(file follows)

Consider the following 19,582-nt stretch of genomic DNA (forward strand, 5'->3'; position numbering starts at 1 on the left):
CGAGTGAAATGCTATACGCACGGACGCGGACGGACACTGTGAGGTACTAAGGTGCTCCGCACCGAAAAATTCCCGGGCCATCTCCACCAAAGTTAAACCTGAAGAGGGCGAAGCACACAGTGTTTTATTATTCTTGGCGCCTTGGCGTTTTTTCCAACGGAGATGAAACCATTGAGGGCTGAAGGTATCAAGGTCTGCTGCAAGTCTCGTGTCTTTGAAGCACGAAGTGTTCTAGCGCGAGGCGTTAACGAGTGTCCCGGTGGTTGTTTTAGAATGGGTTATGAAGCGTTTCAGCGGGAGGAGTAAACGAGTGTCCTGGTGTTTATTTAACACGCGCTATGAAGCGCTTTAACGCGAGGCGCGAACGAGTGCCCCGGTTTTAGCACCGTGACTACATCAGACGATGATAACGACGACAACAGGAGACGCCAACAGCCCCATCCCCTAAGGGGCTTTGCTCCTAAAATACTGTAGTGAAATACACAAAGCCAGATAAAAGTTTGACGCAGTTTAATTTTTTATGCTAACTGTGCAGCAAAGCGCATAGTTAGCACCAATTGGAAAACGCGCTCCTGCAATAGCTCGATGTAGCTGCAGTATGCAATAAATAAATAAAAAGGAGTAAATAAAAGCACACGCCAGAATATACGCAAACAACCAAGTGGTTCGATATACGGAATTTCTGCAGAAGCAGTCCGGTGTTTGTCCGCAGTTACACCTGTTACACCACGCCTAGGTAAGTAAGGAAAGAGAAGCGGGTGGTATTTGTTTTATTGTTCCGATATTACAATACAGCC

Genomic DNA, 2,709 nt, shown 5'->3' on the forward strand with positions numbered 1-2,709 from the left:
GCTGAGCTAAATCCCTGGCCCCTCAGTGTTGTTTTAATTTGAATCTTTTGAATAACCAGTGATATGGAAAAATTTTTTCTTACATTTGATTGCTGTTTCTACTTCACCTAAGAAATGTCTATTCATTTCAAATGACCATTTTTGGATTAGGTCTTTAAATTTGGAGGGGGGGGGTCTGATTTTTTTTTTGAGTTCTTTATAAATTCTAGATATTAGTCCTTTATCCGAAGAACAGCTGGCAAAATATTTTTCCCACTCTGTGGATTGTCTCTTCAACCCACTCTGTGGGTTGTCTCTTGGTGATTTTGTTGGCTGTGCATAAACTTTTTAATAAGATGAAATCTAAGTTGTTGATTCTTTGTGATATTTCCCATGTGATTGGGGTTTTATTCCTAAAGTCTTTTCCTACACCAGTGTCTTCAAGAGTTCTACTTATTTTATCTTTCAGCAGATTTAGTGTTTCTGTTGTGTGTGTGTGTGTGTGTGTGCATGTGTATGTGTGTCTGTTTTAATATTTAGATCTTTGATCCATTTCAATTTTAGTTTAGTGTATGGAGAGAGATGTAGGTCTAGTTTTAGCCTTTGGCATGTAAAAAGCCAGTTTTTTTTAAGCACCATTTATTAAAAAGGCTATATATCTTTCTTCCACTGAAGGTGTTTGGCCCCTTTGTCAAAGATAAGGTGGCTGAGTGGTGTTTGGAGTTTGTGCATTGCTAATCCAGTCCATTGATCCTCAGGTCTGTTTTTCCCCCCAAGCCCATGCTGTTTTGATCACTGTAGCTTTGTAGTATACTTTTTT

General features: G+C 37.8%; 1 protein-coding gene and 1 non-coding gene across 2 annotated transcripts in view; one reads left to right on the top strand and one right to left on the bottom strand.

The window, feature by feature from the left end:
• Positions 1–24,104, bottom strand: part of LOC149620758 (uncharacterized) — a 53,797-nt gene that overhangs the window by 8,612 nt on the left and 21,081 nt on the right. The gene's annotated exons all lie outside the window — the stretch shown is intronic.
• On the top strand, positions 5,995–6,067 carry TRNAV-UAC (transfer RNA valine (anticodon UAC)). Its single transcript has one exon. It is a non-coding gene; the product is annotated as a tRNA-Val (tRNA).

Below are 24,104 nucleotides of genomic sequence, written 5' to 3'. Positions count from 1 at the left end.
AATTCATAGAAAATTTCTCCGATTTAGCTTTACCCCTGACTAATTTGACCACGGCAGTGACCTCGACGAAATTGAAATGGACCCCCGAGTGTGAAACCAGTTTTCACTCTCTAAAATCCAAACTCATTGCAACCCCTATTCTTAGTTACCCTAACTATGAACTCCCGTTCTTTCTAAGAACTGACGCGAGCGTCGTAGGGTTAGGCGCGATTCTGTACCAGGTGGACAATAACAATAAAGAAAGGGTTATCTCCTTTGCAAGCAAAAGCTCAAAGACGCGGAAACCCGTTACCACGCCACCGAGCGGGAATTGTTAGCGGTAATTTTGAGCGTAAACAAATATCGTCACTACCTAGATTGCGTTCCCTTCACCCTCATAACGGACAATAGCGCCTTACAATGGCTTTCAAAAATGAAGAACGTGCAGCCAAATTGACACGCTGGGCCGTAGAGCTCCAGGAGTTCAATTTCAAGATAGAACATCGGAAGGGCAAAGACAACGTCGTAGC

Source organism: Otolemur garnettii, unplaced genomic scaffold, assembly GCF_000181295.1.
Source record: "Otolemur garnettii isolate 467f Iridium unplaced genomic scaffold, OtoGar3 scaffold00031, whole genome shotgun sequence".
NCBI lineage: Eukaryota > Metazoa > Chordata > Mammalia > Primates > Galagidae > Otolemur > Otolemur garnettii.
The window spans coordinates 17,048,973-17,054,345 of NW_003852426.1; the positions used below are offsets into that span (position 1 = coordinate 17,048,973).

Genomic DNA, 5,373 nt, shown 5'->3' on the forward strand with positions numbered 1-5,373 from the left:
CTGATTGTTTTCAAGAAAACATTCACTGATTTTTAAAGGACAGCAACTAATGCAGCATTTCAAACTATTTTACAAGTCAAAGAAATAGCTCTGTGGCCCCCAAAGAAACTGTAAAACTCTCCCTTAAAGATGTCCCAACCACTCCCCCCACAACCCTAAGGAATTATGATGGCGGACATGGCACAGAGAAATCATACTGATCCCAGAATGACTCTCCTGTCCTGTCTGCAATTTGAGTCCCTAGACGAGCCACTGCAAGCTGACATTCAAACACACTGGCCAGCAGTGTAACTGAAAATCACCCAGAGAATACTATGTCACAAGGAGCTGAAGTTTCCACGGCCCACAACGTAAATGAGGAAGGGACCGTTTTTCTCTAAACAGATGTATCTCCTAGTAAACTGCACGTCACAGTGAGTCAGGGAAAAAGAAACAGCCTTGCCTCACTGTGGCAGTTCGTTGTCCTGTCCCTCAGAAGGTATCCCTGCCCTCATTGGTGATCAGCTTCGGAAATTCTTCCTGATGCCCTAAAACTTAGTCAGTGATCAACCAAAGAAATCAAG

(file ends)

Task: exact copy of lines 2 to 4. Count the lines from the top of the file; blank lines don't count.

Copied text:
CGAGTGAAATGCTATACGCACGGACGCGGACGGACACTGTGAGGTACTAAGGTGCTCCGCACCGAAAAATTCCCGGGCCATCTCCACCAAAGTTAAACCTGAAGAGGGCGAAGCACACAGTGTTTTATTATTCTTGGCGCCTTGGCGTTTTTTCCAACGGAGATGAAACCATTGAGGGCTGAAGGTATCAAGGTCTGCTGCAAGTCTCGTGTCTTTGAAGCACGAAGTGTTCTAGCGCGAGGCGTTAACGAGTGTCCCGGTGGTTGTTTTAGAATGGGTTATGAAGCGTTTCAGCGGGAGGAGTAAACGAGTGTCCTGGTGTTTATTTAACACGCGCTATGAAGCGCTTTAACGCGAGGCGCGAACGAGTGCCCCGGTTTTAGCACCGTGACTACATCAGACGATGATAACGACGACAACAGGAGACGCCAACAGCCCCATCCCCTAAGGGGCTTTGCTCCTAAAATACTGTAGTGAAATACACAAAGCCAGATAAAAGTTTGACGCAGTTTAATTTTTTATGCTAACTGTGCAGCAAAGCGCATAGTTAGCACCAATTGGAAAACGCGCTCCTGCAATAGCTCGATGTAGCTGCAGTATGCAATAAATAAATAAAAAGGAGTAAATAAAAGCACACGCCAGAATATACGCAAACAACCAAGTGGTTCGATATACGGAATTTCTGCAGAAGCAGTCCGGTGTTTGTCCGCAGTTACACCTGTTACACCACGCCTAGGTAAGTAAGGAAAGAGAAGCGGGTGGTATTTGTTTTATTGTTCCGATATTACAATACAGCC

Genomic DNA, 2,709 nt, shown 5'->3' on the forward strand with positions numbered 1-2,709 from the left:
GCTGAGCTAAATCCCTGGCCCCTCAGTGTTGTTTTAATTTGAATCTTTTGAATAACCAGTGATATGGAAAAATTTTTTCTTACATTTGATTGCTGTTTCTACTTCACCTAAGAAATGTCTATTCATTTCAAATGACCATTTTTGGATTAGGTCTTTAAATTTGGAGGGGGGGGGTCTGATTTTTTTTTTGAGTTCTTTATAAATTCTAGATATTAGTCCTTTATCCGAAGAACAGCTGGCAAAATATTTTTCCCACTCTGTGGATTGTCTCTTCAACCCACTCTGTGGGTTGTCTCTTGGTGATTTTGTTGGCTGTGCATAAACTTTTTAATAAGATGAAATCTAAGTTGTTGATTCTTTGTGATATTTCCCATGTGATTGGGGTTTTATTCCTAAAGTCTTTTCCTACACCAGTGTCTTCAAGAGTTCTACTTATTTTATCTTTCAGCAGATTTAGTGTTTCTGTTGTGTGTGTGTGTGTGTGTGTGCATGTGTATGTGTGTCTGTTTTAATATTTAGATCTTTGATCCATTTCAATTTTAGTTTAGTGTATGGAGAGAGATGTAGGTCTAGTTTTAGCCTTTGGCATGTAAAAAGCCAGTTTTTTTTAAGCACCATTTATTAAAAAGGCTATATATCTTTCTTCCACTGAAGGTGTTTGGCCCCTTTGTCAAAGATAAGGTGGCTGAGTGGTGTTTGGAGTTTGTGCATTGCTAATCCAGTCCATTGATCCTCAGGTCTGTTTTTCCCCCCAAGCCCATGCTGTTTTGATCACTGTAGCTTTGTAGTATACTTTTTT